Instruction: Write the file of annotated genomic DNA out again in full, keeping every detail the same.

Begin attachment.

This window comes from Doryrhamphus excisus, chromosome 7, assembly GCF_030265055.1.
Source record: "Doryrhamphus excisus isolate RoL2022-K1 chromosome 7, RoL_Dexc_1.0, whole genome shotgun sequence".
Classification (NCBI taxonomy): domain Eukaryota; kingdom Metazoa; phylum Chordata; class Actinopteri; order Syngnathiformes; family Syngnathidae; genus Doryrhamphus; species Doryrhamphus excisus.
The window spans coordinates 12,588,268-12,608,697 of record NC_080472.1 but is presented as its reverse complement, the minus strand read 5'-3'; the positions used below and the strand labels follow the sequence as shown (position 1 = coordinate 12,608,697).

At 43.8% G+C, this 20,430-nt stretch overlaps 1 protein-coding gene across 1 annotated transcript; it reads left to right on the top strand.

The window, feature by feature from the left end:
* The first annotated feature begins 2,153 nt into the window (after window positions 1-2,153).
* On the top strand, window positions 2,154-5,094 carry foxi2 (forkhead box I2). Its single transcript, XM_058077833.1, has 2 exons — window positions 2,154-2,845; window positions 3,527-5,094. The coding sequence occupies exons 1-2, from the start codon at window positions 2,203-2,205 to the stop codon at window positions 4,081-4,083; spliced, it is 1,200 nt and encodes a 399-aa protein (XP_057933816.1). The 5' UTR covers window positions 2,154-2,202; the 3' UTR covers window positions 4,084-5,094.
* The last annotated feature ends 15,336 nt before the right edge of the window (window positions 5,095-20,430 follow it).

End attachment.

This window comes from Doryrhamphus excisus, chromosome 7, assembly GCF_030265055.1.
Source record: "Doryrhamphus excisus isolate RoL2022-K1 chromosome 7, RoL_Dexc_1.0, whole genome shotgun sequence".
Classification (NCBI taxonomy): domain Eukaryota; kingdom Metazoa; phylum Chordata; class Actinopteri; order Syngnathiformes; family Syngnathidae; genus Doryrhamphus; species Doryrhamphus excisus.
The window spans coordinates 12,588,268-12,608,697 of record NC_080472.1 but is presented as its reverse complement, the minus strand read 5'-3'; the positions used below and the strand labels follow the sequence as shown (position 1 = coordinate 12,608,697).

At 43.8% G+C, this 20,430-nt stretch overlaps 1 protein-coding gene across 1 annotated transcript; it reads left to right on the top strand.

The window, feature by feature from the left end:
* The first annotated feature begins 2,153 nt into the window (after window positions 1-2,153).
* On the top strand, window positions 2,154-5,094 carry foxi2 (forkhead box I2). Its single transcript, XM_058077833.1, has 2 exons — window positions 2,154-2,845; window positions 3,527-5,094. The coding sequence occupies exons 1-2, from the start codon at window positions 2,203-2,205 to the stop codon at window positions 4,081-4,083; spliced, it is 1,200 nt and encodes a 399-aa protein (XP_057933816.1). The 5' UTR covers window positions 2,154-2,202; the 3' UTR covers window positions 4,084-5,094.
* The last annotated feature ends 15,336 nt before the right edge of the window (window positions 5,095-20,430 follow it).